What’s the best thing about working in HPC?

Users or application scientists have legacy code written 20-40 years old for computers that existed back then. These codes are related to drug discovery, carbon sequestration, using alternate fuels, chemical evolution of galaxy and so on. HPC has the power and the capacity to migrate these codes to today’s and future platforms and help improve our lifestyle.

If there’s one thing about HPC you could change, what would it be?

A fundamental question to the HPC space from my end would be – do you want to build hardware to compete between other hardware vendors or do you want to build a hardware that the application scientists could really use? Similarly a suggestion to the software developers would be – before you go about creating yet another new programming language, take a step back and study the legacy code. Talk to the application scientists and find out what kind of language they are comfortable with instead of creating a new language and giving no choice to the application scientists but forcing them to use your language just because you created it.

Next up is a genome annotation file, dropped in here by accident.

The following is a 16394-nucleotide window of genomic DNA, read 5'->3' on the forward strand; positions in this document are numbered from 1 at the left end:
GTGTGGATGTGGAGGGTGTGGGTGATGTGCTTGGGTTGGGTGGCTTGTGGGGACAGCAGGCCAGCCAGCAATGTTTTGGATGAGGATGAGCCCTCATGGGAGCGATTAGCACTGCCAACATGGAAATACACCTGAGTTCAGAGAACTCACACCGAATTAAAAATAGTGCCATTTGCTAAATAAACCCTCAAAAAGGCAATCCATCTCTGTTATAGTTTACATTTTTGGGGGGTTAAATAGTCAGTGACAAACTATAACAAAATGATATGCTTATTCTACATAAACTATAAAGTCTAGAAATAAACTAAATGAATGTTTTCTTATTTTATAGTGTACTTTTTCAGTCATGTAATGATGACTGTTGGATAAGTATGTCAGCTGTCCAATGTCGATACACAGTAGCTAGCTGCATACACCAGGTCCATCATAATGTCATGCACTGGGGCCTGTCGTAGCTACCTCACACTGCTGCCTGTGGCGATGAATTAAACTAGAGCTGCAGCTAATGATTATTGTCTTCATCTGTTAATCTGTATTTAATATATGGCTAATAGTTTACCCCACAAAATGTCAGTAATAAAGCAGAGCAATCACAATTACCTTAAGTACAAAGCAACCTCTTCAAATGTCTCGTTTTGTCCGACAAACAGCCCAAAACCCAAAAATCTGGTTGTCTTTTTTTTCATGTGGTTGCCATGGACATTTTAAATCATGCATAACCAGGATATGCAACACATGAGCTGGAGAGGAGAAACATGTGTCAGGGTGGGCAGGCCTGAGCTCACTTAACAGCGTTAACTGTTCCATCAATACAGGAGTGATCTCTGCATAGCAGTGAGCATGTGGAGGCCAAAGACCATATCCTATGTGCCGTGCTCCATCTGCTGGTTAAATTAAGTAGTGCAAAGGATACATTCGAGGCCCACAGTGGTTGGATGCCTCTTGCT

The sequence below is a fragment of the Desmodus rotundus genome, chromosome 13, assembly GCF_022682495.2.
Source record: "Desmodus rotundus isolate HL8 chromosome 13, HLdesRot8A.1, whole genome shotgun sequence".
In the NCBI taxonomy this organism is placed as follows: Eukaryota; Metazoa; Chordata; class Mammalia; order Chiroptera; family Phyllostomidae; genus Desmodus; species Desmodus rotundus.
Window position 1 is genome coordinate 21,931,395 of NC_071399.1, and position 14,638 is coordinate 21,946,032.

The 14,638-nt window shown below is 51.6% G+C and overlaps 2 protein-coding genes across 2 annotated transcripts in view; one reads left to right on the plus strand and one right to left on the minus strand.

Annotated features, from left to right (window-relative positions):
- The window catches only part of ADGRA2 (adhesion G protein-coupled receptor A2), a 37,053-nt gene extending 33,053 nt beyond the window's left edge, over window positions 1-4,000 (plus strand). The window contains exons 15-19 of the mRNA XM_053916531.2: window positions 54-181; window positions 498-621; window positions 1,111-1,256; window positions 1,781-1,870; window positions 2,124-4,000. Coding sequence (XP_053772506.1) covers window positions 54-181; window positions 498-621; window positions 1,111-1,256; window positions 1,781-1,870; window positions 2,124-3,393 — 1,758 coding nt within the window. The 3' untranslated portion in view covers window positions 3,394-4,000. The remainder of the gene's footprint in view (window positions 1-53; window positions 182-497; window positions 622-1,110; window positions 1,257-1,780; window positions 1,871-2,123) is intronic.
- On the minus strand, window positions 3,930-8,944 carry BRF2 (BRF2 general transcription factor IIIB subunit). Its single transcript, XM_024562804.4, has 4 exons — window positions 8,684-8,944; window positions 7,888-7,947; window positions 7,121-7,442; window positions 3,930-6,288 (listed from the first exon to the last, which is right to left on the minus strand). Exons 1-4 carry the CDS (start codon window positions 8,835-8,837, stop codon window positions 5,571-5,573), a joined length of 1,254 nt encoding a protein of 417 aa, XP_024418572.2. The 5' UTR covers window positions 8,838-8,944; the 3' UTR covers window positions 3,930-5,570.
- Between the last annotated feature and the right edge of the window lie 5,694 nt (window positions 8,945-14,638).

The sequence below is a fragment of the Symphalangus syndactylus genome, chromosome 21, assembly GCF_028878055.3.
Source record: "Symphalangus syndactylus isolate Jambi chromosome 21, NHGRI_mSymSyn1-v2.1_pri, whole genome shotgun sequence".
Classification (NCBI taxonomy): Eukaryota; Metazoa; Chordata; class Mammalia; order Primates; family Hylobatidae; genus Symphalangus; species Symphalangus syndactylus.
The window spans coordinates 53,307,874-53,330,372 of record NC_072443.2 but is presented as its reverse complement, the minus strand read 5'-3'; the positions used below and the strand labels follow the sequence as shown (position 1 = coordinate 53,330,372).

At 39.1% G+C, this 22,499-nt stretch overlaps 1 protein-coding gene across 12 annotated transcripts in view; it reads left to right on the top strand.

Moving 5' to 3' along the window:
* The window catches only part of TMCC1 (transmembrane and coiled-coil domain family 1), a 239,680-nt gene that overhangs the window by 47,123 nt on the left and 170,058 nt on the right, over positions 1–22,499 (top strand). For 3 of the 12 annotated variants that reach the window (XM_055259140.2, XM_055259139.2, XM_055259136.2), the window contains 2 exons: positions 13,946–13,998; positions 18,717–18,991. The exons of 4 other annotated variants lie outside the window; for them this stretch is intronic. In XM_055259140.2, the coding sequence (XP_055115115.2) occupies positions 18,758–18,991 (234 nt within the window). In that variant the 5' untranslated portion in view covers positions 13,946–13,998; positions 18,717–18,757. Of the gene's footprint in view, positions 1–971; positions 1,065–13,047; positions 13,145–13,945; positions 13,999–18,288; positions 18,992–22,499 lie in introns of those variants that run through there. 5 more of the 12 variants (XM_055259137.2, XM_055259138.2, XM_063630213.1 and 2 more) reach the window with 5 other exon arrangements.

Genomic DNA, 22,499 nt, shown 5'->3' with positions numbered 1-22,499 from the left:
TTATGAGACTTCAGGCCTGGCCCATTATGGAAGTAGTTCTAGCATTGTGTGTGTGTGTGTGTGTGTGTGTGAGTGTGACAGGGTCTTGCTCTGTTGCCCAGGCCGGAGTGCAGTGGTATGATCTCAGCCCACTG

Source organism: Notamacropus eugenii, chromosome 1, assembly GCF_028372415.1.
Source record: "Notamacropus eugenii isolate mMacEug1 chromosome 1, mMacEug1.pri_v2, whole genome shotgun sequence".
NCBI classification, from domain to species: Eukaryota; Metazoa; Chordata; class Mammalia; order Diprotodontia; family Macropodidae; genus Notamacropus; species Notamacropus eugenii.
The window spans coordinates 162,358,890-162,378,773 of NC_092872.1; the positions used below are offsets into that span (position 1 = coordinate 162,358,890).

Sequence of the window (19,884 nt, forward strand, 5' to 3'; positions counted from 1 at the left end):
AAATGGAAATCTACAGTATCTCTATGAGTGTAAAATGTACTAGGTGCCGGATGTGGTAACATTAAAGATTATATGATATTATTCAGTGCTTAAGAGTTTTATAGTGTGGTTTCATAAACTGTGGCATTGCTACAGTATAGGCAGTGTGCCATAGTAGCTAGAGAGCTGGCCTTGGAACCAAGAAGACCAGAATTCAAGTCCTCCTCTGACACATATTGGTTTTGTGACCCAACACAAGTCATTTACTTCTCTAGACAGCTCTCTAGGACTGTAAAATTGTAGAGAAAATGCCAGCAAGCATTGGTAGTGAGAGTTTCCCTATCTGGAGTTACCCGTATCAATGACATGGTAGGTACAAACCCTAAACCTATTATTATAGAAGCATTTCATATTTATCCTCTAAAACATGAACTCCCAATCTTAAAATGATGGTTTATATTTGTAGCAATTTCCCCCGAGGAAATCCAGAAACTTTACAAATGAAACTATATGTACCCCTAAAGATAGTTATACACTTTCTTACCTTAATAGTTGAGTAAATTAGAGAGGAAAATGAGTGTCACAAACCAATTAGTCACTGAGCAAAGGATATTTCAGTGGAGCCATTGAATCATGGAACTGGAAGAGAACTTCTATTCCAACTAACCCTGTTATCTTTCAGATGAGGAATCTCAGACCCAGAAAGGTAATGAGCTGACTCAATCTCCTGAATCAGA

Secondly I would “open source” all HPC publications (for that matter not just HPC but all publications) to make science more reachable to anybody.

What’s next for you in HPC – where does your career lead you?

HPC is growing, exponentially. My vision is to stay ahead of the curve, enable advancements in science and make the world a better place to live in. I am not a doctor in medicine or cancer research but if my research on computational science and bioinformatics helped cure or treat cancer, I would consider my career to have taken the right path.

Last updated: 09 Jun 2016 at 15:55